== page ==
This week we were honored to help welcome members of the Alabama Museums Association to Cullman, Alabama. Members of the Association gathered in Cullman for their annual conference. Southern Accents owner, Garlan Gudger, Jr., met with the participants Sunday night at the St. Bernard Retreat Center. After issuing an official welcome to the crowd, he spoke about the revitalization efforts that have taken place in downtown Cullman in the wake of the 2011 tornados, many of which he has spearheaded. Garlan also spoke about the history of Southern Accents and filled everyone in on recent changes to our big event this fall, Southern Makers. After showing off his JFK door knob from his private collection, he opened the floor for a question and answer session.
The conference convened Monday at Wallace State Community College. Early that evening everyone gathered at Southern Accents for cocktail hour before heading to the All Steak for dinner. The evening activities concluded at the Cullman County Museum where everyone enjoyed dessert. Tuesday’s activities took place at the Cullman Chamber of Commerce. According to Kristen Holmes, conference coordinator and District 2 Representative on the AMA Board of Directors, conference participants repeatedly commented about how much they enjoyed being in Cullman. Kristen said, “Garlan’s remarks to the group set the stage for our visit to the historic district of Cullman and the evening reception at Southern Accents, which was certainly a highlight of the event. That reception, which gave us a chance to network while roaming the store, was so unique and special that it will be hard to beat when the conference moves to Tuscaloosa next year!”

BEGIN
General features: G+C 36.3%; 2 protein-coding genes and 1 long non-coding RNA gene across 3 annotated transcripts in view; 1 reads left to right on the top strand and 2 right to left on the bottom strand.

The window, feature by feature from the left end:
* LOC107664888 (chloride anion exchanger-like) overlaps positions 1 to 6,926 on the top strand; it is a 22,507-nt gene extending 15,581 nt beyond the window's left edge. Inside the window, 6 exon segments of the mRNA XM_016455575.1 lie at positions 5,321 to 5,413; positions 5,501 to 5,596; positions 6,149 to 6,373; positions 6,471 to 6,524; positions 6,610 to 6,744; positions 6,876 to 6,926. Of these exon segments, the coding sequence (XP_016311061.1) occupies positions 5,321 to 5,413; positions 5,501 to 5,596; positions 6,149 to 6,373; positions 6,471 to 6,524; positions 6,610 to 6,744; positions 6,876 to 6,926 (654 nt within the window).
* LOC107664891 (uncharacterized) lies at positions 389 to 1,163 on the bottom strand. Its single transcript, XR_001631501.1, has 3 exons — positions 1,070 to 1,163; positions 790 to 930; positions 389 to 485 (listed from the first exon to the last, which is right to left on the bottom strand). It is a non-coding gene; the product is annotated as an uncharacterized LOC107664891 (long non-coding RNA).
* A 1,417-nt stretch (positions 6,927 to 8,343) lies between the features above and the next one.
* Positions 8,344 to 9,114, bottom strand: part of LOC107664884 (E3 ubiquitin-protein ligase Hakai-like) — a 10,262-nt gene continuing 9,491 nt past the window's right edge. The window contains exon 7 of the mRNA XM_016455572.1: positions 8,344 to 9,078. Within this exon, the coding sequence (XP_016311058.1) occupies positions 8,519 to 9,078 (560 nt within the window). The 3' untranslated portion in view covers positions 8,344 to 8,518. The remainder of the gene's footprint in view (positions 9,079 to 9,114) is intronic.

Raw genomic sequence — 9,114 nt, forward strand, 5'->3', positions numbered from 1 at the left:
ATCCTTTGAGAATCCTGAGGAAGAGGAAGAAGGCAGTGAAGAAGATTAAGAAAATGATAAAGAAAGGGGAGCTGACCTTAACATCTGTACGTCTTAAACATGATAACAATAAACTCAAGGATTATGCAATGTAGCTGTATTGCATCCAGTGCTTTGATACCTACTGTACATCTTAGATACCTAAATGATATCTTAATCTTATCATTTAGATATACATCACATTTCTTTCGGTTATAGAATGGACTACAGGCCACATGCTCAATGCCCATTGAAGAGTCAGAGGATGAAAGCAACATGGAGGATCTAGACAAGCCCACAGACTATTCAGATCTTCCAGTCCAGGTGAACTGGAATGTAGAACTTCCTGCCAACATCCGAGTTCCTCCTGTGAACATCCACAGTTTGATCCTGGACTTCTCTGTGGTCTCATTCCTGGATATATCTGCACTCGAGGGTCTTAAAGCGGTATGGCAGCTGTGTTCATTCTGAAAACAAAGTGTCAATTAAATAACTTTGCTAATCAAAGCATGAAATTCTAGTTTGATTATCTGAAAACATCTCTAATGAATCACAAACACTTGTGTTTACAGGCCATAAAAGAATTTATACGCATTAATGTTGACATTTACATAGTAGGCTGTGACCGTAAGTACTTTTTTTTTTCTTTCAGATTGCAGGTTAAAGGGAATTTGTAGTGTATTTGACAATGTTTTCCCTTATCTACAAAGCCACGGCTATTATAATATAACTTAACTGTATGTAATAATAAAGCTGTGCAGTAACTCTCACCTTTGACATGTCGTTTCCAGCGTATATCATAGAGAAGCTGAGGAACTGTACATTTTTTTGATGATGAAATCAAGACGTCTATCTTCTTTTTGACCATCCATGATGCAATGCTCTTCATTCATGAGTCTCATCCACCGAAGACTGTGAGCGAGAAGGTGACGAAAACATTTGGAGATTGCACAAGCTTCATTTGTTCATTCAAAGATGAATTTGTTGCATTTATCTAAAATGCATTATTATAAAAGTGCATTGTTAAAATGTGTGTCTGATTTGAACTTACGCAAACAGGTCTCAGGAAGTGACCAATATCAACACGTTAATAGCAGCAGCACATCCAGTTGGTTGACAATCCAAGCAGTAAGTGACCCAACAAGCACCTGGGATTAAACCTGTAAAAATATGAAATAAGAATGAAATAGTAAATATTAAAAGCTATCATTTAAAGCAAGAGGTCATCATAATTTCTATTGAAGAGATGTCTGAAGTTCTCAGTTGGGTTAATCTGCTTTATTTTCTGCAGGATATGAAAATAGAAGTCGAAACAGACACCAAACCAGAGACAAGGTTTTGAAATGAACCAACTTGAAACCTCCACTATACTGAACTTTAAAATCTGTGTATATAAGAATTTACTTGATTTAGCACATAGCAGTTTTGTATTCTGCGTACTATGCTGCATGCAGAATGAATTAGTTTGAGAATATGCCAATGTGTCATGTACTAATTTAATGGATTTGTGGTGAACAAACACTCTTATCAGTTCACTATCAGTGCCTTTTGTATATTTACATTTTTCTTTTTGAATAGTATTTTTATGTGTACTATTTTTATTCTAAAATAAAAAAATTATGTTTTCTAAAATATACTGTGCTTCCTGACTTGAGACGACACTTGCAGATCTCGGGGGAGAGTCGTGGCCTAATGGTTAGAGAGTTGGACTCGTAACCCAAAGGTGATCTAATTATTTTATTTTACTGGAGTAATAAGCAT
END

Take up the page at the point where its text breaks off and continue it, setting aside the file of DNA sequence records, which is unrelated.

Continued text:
We were quite honored to have had the opportunity to speak to members of the Alabama Museums Association as well as host the group at the showroom Monday evening. Having a group of people who are involved throughout the state with protecting pieces of our history, keenly interested in our preservation and restoration efforts, fuels our passion for salvaging architectural elements of historical significance.